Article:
Herhal v. State

Annotate this Case

243 A.2d 703 (1968)

Andrew J. HERHAL, Defendant Below, Appellant, v. STATE of Delaware, Plaintiff Below, Appellee.

Supreme Court of Delaware.

May 29, 1968.

Carl Schnee and Michael F. Tucker, Asst. Public Defenders, Wilmington, for defendant below, appellant.

Jay H. Conner and Jerome O. Herlihy, Deputy Attys. Gen., Wilmington, for plaintiff below, appellee.

WOLCOTT, C. J., and CAREY and HERRMANN, JJ., sitting.

*704 HERRMANN, Justice (for the majority):

The defendant Andrew J. Herhal was convicted of murder in the first degree in connection with the death of Mrs. Sally Deputy. The dispositive issue on this appeal *705 is whether the evidence was sufficient to support that conviction. We think not.

The evidence against Herhal was wholly circumstantial. Viewed in the light most favorable to the State, these were the facts proved:

Mrs. Deputy, the sister of Herhal's paramour, was found dead in her home about 2:10 P.M. on April 21, 1966. She had had a telephone conversation with her sister about 1:30 P.M. and was all right at that time. Her death resulted from hemorrhage caused by laceration of the aorta and right auricle. There was no other wound and no other evidence of trauma.

The nature of the wound indicated that it was caused by a weapon about four inches long and about 1ΒΌ inches wide. The wound involved piercing the breastbone and, according to the medical testimony, could have been caused only by a sharp instrument wielded with considerable force. The death weapon was never found. Herhal had owned a hunting knife of about the size specified. The knife had been seen in Herhal's automobile about two weeks earlier; but no witness saw it afterwards; and a search of Herhal's car and home did not produce the knife.

The shirt Herhal wore on the day in question had two small human bloodstains on the right sleeve, and the trousers he wore that day had a small human bloodstain on the lining of the left rear pocket. None of these stains contained sufficient quantities of blood to be "typed".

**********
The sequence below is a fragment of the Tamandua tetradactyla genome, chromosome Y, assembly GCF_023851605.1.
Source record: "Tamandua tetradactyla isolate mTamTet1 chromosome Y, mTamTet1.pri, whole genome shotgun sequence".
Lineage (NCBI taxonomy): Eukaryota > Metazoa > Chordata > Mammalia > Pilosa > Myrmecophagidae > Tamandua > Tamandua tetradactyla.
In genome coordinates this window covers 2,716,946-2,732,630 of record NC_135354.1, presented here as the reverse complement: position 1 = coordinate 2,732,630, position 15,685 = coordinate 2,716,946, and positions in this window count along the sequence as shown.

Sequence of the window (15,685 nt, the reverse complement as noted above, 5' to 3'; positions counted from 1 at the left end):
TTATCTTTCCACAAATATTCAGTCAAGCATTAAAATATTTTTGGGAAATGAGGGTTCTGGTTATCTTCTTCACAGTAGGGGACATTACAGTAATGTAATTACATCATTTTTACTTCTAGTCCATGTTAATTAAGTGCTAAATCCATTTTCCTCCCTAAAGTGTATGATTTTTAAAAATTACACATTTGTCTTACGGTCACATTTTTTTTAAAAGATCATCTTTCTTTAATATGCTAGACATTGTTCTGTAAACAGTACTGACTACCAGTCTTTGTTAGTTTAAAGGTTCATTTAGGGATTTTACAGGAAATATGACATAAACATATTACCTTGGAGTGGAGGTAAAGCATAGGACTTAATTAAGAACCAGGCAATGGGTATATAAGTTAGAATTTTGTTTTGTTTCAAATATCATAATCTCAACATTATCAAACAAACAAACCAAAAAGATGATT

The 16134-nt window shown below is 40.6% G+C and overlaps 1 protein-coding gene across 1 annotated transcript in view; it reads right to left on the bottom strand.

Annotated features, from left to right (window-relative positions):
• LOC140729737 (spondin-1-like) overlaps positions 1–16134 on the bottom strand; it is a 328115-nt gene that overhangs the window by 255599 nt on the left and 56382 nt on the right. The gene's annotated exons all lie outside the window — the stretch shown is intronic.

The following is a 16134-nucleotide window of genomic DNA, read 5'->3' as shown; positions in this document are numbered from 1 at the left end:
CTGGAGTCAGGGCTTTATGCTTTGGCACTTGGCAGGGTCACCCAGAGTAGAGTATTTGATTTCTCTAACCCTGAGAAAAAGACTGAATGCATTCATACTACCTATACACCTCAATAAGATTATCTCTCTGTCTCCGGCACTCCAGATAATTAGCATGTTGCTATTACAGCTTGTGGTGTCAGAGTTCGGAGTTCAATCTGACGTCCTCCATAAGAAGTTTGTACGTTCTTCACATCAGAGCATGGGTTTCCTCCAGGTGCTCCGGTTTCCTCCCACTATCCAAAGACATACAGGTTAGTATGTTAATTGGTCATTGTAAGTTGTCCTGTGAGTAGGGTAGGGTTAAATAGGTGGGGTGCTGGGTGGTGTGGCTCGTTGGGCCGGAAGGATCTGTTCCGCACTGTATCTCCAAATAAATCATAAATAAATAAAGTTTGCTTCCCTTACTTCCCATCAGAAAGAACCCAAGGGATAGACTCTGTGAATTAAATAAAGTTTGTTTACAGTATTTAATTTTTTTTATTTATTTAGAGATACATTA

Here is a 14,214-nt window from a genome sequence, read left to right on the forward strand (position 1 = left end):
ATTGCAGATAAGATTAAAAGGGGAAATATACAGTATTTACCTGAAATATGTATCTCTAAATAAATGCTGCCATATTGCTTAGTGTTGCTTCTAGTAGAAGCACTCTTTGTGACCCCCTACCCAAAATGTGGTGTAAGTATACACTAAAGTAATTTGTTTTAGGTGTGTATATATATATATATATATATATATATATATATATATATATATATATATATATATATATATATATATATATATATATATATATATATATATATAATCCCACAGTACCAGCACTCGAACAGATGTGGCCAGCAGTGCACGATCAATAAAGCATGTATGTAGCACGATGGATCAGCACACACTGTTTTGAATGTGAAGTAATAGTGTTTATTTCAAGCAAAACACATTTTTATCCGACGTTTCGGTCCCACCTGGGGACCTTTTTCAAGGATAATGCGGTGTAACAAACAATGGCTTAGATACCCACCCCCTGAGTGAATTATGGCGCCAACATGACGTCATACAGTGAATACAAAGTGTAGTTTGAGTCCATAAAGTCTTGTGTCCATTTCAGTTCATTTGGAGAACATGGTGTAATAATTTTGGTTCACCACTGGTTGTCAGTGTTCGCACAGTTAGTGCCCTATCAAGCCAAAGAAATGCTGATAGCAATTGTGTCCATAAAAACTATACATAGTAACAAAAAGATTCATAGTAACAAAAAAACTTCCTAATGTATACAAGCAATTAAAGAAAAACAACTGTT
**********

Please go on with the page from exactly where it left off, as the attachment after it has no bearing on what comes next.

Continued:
Herhal was identified at the trial by Mrs. Sandra Holland, a neighbor of Mrs. Deputy, who testified that she saw Herhal in his automobile in the vicinity of Mrs. Deputy's home at about 2:00 P.M. on the day in question. Herhal was also identified at the trial by Mrs. Holland's father who testified that on the day in question he saw Herhal at about 1:00 P.M. and again at about 1:50 P.M., on the lot adjoining the Deputy home.

On the day in question, Herhal began drinking early in the morning, in the company of two other men who remained with him until after noon. At about 12:30 P.M. he arrived at the home of a woman acquaintance and, after making unsuccessful sexual proposals to her, left there before 1:00 P.M.[1] A few minutes later, he arrived at the home of another woman acquaintance and stayed until about 1:15 P.M. He then went to the home of still another woman acquaintance, and broke down the door to gain admission. The woman fled through a back exit, that episode lasting about ten minutes.

Herhal returned to his home and told his paramour that he was "in trouble with checks" and that they had to leave. After packing, the couple drove to a pawn shop in Wilmington and pawned a television set, that transaction being completed at 2:45 P.M. They then drove to the home of friends in Chestertown, New Jersey, arriving at about 4:15 P.M. They returned to their own home at about 6:00 P.M.

This was the sum and substance of the State's case against Herhal.

It is manifest, we think, that the State failed to prove express malice aforethought, an essential element of first degree murder in this State. The circumstantial evidence in this case does not permit an inference of a "formed design or intention to kill or to do great bodily harm" and "a sedate and deliberate mind of which that intention is the product" two of the elements of express malice aforethought. *706 Taken at its best from the State's point of view, the evidence and inferences possible therefrom prove only that the victim was stabbed and died of her wound. The evidence adduced is equally consistent with a killing perpetrated without design or premeditation, though with a "depraved heart" or a "cruel and wicked indifference to human life." This is tantamount to saying that the circumstantial evidence here is as reasonably consistent with implied malice and second degree murder as it is with express malice and first degree murder. To establish a fact in issue, circumstantial evidence must be inconsistent with any other rational conclusion. It follows that the circumstantial evidence in this case is insufficient to support a conviction of first degree murder. Compare Parson v. State, Del., 222 A.2d 326 (1966); Jenkins v. State, Del., 230 A.2d 262 (1967).